"Our network and our members know about the opportunity we have in Vermont. There are so few women governors across the country right now, and electing Sue [Minter] would bring a strong woman's voice to an executive position." — Rachel Thomas, press secretary for EMILY's List

According to VPR’s analysis, Minter’s campaign has brought in $117,000 from donors in California, $114,000 from Massachusetts residents, and $109,000 from New Yorkers.

All told, 40 percent of Minter’s total campaign haul – more than $600,000 – comes from out-of-state donors in 33 states. Scott’s support is more homegrown: 90 percent of his money comes from individuals residing in Vermont, or businesses located here.

Credit Peter Hirschfeld, Emily Alfin Johnson / VPR
Sue Minter's out-of-state contributions (40 percent of her total money raised) came from 33 different states.

Thomas says it doesn’t track its members’ total giving to individual candidates. But many of Minter’s out-of-state donors undoubtedly learned of her candidacy from EMILY's List.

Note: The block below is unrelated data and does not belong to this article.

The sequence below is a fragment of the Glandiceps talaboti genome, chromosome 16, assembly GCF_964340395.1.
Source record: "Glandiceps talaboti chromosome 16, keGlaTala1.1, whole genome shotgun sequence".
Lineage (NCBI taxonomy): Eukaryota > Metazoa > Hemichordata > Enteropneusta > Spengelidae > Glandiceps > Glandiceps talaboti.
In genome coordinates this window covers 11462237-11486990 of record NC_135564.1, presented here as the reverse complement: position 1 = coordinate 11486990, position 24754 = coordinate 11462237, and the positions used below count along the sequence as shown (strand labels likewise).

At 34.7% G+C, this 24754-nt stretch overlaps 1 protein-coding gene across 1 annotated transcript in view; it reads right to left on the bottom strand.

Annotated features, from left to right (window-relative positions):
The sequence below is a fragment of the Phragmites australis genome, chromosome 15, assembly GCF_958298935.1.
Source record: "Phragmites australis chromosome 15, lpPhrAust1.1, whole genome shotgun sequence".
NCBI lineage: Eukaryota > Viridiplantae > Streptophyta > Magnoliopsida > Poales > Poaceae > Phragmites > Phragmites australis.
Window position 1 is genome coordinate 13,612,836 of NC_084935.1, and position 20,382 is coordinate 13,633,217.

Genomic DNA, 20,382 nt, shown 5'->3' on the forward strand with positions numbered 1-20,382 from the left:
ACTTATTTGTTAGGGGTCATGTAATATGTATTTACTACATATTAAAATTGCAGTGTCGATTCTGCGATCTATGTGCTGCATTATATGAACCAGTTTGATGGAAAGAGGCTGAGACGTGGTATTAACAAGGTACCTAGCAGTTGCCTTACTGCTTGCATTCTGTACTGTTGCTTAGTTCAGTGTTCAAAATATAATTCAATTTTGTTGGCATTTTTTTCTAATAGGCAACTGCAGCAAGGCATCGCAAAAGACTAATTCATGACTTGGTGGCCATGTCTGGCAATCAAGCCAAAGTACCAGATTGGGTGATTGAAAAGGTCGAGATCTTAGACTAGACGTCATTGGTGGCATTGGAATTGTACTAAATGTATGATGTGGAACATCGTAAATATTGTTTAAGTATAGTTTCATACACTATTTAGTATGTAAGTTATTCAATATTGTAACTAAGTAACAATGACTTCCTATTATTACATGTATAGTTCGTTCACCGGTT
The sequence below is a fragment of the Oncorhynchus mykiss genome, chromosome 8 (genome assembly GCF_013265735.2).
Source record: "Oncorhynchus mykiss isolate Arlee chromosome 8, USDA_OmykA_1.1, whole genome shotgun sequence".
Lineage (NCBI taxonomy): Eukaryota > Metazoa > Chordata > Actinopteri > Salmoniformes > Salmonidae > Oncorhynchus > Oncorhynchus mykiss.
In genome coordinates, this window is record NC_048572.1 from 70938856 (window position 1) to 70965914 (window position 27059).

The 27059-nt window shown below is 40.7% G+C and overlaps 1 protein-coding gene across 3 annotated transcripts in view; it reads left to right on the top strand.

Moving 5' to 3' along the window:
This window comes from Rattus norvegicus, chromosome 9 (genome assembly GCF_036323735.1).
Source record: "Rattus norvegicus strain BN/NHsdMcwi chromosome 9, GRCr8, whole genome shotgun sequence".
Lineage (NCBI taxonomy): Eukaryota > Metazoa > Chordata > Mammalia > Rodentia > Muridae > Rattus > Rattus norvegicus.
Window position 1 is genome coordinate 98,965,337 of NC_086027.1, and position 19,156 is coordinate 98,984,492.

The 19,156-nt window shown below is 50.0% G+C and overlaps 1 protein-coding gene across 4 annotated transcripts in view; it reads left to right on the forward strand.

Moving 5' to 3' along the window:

“We know that Sue will stand up for women’s access to health care, and make sure women have the opportunities and resources they need to succeed,” Thomas says.

Among the out-of-state donors contributing to Minter is Barbara Lee. Lee has always chafed at the gender imbalance in state and national politics. About 20 years ago, she says she decided to try to do something about it.

"When women are at the head of the table, they prioritize the issues that are important to families, and they really can change the conversation." — Barbara Lee, Boston resident and Minter campaign contributor

“I’m a woman on a mission,” Lee says.

These days, that mission includes getting Minter elected governor of Vermont.

“When women are at the head of the table, they prioritize the issues that are important to families, and they really can change the conversation,” Lee says.